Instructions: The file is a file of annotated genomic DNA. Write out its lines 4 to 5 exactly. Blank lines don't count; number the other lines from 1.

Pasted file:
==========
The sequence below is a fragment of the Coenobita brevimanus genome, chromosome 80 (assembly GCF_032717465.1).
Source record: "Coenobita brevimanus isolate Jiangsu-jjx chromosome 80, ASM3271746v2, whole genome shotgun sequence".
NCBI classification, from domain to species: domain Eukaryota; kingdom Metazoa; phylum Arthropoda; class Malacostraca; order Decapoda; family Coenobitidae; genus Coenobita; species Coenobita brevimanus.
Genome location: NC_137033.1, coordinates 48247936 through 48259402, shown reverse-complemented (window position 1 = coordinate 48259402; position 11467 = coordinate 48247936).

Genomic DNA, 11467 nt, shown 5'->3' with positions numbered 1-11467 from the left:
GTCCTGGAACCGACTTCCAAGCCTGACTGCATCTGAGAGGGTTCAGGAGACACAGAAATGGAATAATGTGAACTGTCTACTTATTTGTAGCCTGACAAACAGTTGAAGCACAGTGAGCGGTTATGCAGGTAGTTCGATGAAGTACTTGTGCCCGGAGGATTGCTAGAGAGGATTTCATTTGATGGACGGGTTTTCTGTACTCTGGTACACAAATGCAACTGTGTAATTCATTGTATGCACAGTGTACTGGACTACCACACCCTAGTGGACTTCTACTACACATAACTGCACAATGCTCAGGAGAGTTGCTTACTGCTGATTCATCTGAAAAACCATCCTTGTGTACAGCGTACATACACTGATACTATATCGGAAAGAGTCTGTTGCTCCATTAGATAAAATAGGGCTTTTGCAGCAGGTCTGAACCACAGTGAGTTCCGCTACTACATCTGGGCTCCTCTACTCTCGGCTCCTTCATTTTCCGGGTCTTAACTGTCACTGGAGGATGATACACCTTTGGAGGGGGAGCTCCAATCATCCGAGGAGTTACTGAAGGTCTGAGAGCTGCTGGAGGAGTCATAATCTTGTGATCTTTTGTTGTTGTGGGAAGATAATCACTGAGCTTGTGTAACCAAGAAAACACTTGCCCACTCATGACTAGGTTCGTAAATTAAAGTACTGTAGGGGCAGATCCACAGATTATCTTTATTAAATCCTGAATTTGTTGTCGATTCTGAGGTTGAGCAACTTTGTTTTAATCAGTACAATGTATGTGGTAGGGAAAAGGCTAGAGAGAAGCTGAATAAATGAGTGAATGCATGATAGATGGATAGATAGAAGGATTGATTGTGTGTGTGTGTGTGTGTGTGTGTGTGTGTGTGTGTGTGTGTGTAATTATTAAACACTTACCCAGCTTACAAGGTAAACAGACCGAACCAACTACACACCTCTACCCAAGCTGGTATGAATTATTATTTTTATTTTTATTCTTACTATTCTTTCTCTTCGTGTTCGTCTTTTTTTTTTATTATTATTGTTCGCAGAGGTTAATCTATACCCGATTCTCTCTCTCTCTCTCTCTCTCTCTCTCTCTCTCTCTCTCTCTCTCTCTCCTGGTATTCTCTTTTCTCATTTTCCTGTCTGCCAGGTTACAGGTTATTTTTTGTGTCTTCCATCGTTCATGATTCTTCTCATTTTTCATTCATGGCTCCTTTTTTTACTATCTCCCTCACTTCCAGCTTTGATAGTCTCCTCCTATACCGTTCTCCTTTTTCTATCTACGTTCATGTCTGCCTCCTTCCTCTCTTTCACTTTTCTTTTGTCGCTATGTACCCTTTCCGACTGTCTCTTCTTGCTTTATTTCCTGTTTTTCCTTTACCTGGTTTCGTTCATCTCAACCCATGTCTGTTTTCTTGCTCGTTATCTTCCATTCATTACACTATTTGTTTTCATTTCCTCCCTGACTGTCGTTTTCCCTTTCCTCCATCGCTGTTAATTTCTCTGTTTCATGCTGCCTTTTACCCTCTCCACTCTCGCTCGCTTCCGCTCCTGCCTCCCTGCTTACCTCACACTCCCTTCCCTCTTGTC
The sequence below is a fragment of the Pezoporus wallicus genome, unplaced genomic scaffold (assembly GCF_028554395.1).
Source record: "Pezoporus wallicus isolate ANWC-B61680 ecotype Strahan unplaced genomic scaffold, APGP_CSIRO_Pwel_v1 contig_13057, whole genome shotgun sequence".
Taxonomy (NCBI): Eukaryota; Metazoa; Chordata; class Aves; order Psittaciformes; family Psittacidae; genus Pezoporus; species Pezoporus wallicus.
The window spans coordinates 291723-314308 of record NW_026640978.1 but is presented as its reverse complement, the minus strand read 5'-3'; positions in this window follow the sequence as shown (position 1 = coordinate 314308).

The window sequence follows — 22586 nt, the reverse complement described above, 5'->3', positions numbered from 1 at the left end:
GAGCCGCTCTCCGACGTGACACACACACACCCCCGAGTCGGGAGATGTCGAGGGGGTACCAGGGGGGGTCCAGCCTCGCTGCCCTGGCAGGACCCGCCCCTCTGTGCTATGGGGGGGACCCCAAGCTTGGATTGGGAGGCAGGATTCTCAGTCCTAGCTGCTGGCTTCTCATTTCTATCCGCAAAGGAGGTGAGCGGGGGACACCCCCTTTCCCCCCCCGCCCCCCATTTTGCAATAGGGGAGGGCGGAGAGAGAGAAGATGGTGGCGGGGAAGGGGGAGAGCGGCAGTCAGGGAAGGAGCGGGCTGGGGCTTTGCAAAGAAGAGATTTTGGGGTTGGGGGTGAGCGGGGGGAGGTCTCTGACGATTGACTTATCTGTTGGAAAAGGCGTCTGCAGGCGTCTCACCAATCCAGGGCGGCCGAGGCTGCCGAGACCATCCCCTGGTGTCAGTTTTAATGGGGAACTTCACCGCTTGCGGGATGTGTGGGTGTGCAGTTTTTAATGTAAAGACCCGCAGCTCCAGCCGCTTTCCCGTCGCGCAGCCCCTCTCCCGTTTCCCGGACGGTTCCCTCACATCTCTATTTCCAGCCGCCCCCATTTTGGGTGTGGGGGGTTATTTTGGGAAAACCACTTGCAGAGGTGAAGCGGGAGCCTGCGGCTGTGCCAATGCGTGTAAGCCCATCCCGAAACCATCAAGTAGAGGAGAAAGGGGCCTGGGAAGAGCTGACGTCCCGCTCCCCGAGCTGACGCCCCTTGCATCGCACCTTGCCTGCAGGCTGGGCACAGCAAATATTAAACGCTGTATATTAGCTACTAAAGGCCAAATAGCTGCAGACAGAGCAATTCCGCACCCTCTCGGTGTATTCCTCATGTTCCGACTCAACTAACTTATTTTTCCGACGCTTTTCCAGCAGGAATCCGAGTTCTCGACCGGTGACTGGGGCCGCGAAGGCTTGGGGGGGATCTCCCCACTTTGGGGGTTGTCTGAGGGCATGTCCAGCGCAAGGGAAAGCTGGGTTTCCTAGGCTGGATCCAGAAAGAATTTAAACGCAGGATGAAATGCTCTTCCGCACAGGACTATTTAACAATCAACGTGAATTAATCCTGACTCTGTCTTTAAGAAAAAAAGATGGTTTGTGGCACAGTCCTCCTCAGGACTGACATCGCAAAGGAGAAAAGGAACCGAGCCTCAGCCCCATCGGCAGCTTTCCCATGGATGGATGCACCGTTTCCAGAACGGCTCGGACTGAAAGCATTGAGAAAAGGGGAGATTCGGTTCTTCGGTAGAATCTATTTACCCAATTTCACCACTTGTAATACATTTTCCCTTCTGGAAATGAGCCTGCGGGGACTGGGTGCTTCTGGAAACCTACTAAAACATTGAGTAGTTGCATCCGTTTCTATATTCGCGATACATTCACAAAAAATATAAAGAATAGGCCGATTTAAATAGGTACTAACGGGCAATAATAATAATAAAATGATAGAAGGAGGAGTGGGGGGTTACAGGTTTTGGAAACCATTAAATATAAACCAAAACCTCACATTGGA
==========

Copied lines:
Genome location: NC_137033.1, coordinates 48247936 through 48259402, shown reverse-complemented (window position 1 = coordinate 48259402; position 11467 = coordinate 48247936).

Genomic DNA, 11467 nt, shown 5'->3' with positions numbered 1-11467 from the left: